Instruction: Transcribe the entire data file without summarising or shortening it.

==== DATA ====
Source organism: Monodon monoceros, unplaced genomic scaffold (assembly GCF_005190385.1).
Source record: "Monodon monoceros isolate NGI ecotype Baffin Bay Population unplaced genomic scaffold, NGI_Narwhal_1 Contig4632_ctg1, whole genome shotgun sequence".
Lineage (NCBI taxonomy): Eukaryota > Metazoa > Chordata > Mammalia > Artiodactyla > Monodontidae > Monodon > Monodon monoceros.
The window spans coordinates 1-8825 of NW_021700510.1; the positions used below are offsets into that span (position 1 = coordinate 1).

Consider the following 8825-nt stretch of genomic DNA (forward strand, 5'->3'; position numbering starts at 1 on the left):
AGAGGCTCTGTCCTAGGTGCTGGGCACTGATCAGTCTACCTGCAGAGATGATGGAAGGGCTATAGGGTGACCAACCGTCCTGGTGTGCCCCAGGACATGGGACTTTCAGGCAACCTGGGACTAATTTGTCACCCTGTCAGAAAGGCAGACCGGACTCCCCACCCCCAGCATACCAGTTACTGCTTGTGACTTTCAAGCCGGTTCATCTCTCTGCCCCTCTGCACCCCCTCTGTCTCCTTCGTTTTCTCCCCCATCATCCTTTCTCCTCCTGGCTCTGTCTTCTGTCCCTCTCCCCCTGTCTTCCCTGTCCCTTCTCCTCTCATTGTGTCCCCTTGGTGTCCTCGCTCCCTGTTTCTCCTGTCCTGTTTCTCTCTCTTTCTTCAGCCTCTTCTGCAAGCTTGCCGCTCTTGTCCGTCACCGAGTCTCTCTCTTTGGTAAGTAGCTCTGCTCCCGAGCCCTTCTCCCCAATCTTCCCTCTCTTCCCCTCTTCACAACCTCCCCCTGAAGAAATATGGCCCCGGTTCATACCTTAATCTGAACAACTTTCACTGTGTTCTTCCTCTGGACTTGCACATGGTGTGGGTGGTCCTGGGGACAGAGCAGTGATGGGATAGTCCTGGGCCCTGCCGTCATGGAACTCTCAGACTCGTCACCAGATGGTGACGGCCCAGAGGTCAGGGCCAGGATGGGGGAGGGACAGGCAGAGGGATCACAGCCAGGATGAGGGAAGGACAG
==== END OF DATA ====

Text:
Source organism: Monodon monoceros, unplaced genomic scaffold (assembly GCF_005190385.1).
Source record: "Monodon monoceros isolate NGI ecotype Baffin Bay Population unplaced genomic scaffold, NGI_Narwhal_1 Contig4632_ctg1, whole genome shotgun sequence".
Lineage (NCBI taxonomy): Eukaryota > Metazoa > Chordata > Mammalia > Artiodactyla > Monodontidae > Monodon > Monodon monoceros.
The window spans coordinates 1-8825 of NW_021700510.1; the positions used below are offsets into that span (position 1 = coordinate 1).

Consider the following 8825-nt stretch of genomic DNA (forward strand, 5'->3'; position numbering starts at 1 on the left):
AGAGGCTCTGTCCTAGGTGCTGGGCACTGATCAGTCTACCTGCAGAGATGATGGAAGGGCTATAGGGTGACCAACCGTCCTGGTGTGCCCCAGGACATGGGACTTTCAGGCAACCTGGGACTAATTTGTCACCCTGTCAGAAAGGCAGACCGGACTCCCCACCCCCAGCATACCAGTTACTGCTTGTGACTTTCAAGCCGGTTCATCTCTCTGCCCCTCTGCACCCCCTCTGTCTCCTTCGTTTTCTCCCCCATCATCCTTTCTCCTCCTGGCTCTGTCTTCTGTCCCTCTCCCCCTGTCTTCCCTGTCCCTTCTCCTCTCATTGTGTCCCCTTGGTGTCCTCGCTCCCTGTTTCTCCTGTCCTGTTTCTCTCTCTTTCTTCAGCCTCTTCTGCAAGCTTGCCGCTCTTGTCCGTCACCGAGTCTCTCTCTTTGGTAAGTAGCTCTGCTCCCGAGCCCTTCTCCCCAATCTTCCCTCTCTTCCCCTCTTCACAACCTCCCCCTGAAGAAATATGGCCCCGGTTCATACCTTAATCTGAACAACTTTCACTGTGTTCTTCCTCTGGACTTGCACATGGTGTGGGTGGTCCTGGGGACAGAGCAGTGATGGGATAGTCCTGGGCCCTGCCGTCATGGAACTCTCAGACTCGTCACCAGATGGTGACGGCCCAGAGGTCAGGGCCAGGATGGGGGAGGGACAGGCAGAGGGATCACAGCCAGGATGAGGGAAGGACAG